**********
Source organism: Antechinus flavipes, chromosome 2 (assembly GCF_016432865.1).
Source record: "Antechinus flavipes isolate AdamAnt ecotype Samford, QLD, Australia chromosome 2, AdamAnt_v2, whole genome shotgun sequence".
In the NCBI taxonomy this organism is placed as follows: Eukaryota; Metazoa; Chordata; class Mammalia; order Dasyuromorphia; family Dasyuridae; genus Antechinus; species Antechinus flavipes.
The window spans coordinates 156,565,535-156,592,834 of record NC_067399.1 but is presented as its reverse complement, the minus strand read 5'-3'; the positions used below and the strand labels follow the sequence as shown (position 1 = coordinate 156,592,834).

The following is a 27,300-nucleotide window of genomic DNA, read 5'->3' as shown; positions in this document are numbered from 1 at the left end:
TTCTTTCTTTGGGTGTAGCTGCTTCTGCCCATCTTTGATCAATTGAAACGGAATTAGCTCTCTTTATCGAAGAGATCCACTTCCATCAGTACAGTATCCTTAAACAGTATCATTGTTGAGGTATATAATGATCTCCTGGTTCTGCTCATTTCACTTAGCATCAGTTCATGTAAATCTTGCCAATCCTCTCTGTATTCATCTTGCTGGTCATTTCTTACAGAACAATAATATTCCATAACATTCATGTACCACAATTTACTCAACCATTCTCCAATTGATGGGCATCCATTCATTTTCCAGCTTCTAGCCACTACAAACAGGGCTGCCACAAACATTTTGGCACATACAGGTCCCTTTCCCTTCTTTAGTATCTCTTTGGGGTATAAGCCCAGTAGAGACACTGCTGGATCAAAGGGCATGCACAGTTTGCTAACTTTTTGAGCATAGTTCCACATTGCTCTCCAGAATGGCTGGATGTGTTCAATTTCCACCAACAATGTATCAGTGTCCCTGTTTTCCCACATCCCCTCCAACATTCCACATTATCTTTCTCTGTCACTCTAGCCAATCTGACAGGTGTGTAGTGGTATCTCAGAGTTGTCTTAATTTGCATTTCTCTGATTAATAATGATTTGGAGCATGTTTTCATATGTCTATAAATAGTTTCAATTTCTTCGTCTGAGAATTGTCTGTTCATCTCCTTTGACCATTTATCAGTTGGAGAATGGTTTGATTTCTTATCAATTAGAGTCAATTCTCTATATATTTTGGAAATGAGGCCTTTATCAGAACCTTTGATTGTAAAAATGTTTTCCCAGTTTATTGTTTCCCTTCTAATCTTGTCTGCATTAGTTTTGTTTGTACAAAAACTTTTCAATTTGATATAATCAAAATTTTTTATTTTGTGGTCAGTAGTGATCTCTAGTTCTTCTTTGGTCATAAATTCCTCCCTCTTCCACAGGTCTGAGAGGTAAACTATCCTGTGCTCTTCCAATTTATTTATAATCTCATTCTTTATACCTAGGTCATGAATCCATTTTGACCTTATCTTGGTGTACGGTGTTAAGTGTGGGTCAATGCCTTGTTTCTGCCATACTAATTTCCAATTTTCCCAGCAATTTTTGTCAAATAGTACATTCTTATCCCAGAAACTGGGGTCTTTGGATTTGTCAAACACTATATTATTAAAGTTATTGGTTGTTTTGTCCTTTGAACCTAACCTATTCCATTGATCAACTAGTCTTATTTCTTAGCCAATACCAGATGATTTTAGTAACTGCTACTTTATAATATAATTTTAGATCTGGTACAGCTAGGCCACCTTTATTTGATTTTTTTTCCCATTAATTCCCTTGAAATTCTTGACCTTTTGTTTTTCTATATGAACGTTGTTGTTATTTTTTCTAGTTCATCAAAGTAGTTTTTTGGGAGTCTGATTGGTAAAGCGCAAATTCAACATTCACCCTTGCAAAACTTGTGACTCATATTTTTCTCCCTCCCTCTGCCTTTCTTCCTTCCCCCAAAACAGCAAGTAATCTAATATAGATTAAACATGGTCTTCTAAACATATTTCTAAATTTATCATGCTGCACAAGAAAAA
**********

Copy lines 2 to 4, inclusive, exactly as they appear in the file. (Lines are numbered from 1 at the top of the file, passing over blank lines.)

Source record: "Antechinus flavipes isolate AdamAnt ecotype Samford, QLD, Australia chromosome 2, AdamAnt_v2, whole genome shotgun sequence".
In the NCBI taxonomy this organism is placed as follows: Eukaryota; Metazoa; Chordata; class Mammalia; order Dasyuromorphia; family Dasyuridae; genus Antechinus; species Antechinus flavipes.
The window spans coordinates 156,565,535-156,592,834 of record NC_067399.1 but is presented as its reverse complement, the minus strand read 5'-3'; the positions used below and the strand labels follow the sequence as shown (position 1 = coordinate 156,592,834).